IELTS Speaking criteria
There are also four criteria for Speaking. Unlike Writing, where the tasks are rated separately, there is only one score given for the candidate’s whole Speaking test.
In brief, the criteria are:
1 Fluency and Coherence [The ability to keep speaking; accurate use of linkers; sound logic]
2 Lexical Resource (Vocabulary)
3 Grammatical Range and Accuracy (Grammar)
You can see that there’s no Task Fulfilment criterion. This means the examiner doesn’t
judge the content of the candidate’s answers – the candidate can say pretty much anything he or she likes. If you want to say your mother’s an astronaut on the International Space Station and your father’s Bill Gates’ best mate, that’s fine, as long as your English is correct.
Like Writing, each criterion is worth 25%.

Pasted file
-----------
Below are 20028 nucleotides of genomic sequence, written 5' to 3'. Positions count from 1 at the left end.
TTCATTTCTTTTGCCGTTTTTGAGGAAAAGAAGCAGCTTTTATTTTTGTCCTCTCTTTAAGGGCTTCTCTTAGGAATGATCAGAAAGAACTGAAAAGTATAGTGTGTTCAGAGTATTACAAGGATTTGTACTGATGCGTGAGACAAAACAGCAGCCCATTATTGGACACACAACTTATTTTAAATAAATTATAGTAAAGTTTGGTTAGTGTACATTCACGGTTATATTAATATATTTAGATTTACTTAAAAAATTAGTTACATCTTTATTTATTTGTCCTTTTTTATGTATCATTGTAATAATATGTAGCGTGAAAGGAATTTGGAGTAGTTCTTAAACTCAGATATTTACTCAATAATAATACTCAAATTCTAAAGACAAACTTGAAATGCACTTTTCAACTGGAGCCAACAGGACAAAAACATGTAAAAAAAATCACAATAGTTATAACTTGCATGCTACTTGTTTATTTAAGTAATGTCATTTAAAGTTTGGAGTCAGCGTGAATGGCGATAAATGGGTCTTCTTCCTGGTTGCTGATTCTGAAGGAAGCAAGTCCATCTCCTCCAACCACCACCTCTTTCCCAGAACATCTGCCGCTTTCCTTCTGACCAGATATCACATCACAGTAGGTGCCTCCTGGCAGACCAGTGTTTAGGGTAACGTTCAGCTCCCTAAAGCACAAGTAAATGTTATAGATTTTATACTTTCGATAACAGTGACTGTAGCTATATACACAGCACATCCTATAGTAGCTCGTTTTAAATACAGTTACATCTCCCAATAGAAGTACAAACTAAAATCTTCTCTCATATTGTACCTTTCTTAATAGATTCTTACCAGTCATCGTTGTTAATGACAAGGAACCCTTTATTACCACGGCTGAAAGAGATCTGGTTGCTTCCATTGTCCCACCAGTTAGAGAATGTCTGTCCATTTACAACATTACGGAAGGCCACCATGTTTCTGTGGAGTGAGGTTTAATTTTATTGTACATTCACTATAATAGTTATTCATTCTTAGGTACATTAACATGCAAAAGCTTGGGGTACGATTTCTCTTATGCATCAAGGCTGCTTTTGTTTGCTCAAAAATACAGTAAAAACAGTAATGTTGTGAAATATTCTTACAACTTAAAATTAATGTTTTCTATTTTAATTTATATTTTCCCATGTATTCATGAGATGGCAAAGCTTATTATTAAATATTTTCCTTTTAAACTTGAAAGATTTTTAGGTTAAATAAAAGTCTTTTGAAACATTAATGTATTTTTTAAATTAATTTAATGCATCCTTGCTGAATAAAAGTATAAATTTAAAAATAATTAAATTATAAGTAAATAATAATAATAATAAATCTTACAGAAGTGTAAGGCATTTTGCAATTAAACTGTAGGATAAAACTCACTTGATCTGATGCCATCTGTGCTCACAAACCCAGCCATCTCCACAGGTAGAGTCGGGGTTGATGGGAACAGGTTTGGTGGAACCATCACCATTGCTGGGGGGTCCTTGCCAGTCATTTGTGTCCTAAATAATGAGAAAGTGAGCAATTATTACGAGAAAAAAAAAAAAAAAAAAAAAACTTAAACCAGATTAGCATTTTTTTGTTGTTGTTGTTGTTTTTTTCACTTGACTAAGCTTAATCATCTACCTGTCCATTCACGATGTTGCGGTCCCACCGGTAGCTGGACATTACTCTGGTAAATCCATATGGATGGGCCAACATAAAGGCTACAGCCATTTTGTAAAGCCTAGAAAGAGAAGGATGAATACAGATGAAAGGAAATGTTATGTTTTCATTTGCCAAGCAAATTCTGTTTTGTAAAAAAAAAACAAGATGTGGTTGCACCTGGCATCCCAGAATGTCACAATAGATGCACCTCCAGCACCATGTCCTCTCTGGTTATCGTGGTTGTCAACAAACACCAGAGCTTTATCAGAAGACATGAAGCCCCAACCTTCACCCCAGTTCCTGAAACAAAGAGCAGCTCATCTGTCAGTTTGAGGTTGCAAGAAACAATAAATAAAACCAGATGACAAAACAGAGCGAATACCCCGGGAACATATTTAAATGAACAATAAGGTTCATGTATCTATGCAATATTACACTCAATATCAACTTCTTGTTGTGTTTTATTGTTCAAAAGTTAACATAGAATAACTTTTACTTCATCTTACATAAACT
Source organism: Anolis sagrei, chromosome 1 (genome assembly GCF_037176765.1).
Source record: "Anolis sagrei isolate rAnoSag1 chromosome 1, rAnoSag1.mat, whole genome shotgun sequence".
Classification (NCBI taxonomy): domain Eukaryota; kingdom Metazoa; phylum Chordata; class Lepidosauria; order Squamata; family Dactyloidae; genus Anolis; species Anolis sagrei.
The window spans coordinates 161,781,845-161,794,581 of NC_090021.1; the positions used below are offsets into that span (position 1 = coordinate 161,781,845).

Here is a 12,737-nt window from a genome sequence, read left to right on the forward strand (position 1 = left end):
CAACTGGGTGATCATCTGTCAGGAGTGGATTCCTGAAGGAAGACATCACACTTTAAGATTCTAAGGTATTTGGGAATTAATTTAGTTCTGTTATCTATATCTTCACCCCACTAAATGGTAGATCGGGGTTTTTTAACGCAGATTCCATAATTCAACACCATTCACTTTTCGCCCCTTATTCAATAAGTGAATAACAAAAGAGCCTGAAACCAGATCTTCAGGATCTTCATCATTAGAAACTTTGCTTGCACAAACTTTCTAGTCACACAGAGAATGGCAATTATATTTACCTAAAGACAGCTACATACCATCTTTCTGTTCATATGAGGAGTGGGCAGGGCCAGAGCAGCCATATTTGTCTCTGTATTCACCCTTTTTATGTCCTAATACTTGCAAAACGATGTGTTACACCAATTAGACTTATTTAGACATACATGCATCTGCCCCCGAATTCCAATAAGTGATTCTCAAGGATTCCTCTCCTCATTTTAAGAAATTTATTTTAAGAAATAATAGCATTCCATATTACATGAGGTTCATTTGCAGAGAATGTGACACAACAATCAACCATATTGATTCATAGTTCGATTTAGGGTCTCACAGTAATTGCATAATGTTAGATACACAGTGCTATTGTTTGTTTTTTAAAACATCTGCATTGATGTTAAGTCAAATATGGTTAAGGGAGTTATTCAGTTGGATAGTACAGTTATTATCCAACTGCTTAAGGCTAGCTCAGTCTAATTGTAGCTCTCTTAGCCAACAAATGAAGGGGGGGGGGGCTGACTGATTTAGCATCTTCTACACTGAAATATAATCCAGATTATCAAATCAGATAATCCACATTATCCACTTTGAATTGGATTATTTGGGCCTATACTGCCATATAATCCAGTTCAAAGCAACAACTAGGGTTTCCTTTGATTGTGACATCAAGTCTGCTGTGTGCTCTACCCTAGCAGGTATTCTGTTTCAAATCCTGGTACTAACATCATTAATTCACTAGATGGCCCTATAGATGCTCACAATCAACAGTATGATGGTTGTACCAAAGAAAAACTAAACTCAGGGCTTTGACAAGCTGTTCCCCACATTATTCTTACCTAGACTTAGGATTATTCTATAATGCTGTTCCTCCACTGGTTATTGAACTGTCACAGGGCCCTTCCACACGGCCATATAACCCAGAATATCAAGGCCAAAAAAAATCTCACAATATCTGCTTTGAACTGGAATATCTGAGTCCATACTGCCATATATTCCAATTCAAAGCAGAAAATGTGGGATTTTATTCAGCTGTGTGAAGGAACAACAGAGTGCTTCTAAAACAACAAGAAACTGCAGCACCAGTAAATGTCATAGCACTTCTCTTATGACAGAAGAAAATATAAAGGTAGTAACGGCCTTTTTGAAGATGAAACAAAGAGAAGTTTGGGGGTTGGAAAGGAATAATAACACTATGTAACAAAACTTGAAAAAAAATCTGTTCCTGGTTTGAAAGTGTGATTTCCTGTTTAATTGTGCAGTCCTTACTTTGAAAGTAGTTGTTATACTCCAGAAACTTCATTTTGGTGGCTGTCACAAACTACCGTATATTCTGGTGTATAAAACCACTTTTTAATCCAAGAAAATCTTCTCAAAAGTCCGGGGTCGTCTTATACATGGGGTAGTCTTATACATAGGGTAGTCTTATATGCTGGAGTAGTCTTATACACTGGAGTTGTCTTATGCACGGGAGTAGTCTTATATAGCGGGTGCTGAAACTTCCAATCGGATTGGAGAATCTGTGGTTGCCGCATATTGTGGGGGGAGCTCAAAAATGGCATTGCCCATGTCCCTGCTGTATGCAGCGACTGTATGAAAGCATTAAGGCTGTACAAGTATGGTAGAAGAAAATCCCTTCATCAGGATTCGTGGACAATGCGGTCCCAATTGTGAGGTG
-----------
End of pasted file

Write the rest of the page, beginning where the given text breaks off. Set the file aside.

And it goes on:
Generally, candidates still find Vocabulary problematic. Fluency is also a challenge because it’s possible the candidate has never spoken for so long in English. Also, almost no teachers or textbooks focus on Fluency. (Is it anywhere in the Table of Contents of your best mate’s IELTS book?) Depending on what your first language is, pronunciation may be difficult. If you’re German, it’s not so hard; if you’re Vietnamese, it’s hell. Let’s say you’re from Ho Chi Minh City, and you want permanent residence in Australia. Currently, the Department of Immi- gration requires a Seven as a minimum for Speaking to get any points towards residence.